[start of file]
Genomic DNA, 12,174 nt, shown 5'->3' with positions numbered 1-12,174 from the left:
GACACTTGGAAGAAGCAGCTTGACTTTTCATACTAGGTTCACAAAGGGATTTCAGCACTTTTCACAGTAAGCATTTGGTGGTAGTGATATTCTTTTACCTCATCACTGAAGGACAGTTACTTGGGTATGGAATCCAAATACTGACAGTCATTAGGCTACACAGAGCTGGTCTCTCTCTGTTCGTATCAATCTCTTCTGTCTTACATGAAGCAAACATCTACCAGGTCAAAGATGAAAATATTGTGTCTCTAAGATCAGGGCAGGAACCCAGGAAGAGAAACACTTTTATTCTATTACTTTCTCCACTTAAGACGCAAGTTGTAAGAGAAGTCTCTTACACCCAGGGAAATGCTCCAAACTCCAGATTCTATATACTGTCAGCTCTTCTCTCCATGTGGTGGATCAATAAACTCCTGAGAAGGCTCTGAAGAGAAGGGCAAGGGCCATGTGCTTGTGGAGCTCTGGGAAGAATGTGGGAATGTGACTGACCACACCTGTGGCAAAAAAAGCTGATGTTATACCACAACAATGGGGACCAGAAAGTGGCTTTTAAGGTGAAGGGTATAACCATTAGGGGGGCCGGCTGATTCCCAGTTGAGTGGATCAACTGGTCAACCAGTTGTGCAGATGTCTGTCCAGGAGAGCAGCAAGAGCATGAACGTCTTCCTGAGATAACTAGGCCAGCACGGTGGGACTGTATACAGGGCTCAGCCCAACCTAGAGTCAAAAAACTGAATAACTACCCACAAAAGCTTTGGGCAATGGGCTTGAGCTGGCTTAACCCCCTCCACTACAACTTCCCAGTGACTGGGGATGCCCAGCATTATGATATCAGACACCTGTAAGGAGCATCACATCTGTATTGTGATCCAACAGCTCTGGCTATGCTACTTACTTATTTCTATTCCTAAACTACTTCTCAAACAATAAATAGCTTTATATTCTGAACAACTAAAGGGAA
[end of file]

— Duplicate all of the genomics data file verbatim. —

Genomic DNA, 12,174 nt, shown 5'->3' with positions numbered 1-12,174 from the left:
GACACTTGGAAGAAGCAGCTTGACTTTTCATACTAGGTTCACAAAGGGATTTCAGCACTTTTCACAGTAAGCATTTGGTGGTAGTGATATTCTTTTACCTCATCACTGAAGGACAGTTACTTGGGTATGGAATCCAAATACTGACAGTCATTAGGCTACACAGAGCTGGTCTCTCTCTGTTCGTATCAATCTCTTCTGTCTTACATGAAGCAAACATCTACCAGGTCAAAGATGAAAATATTGTGTCTCTAAGATCAGGGCAGGAACCCAGGAAGAGAAACACTTTTATTCTATTACTTTCTCCACTTAAGACGCAAGTTGTAAGAGAAGTCTCTTACACCCAGGGAAATGCTCCAAACTCCAGATTCTATATACTGTCAGCTCTTCTCTCCATGTGGTGGATCAATAAACTCCTGAGAAGGCTCTGAAGAGAAGGGCAAGGGCCATGTGCTTGTGGAGCTCTGGGAAGAATGTGGGAATGTGACTGACCACACCTGTGGCAAAAAAAGCTGATGTTATACCACAACAATGGGGACCAGAAAGTGGCTTTTAAGGTGAAGGGTATAACCATTAGGGGGGCCGGCTGATTCCCAGTTGAGTGGATCAACTGGTCAACCAGTTGTGCAGATGTCTGTCCAGGAGAGCAGCAAGAGCATGAACGTCTTCCTGAGATAACTAGGCCAGCACGGTGGGACTGTATACAGGGCTCAGCCCAACCTAGAGTCAAAAAACTGAATAACTACCCACAAAAGCTTTGGGCAATGGGCTTGAGCTGGCTTAACCCCCTCCACTACAACTTCCCAGTGACTGGGGATGCCCAGCATTATGATATCAGACACCTGTAAGGAGCATCACATCTGTATTGTGATCCAACAGCTCTGGCTATGCTACTTACTTATTTCTATTCCTAAACTACTTCTCAAACAATAAATAGCTTTATATTCTGAACAACTAAAGGGAA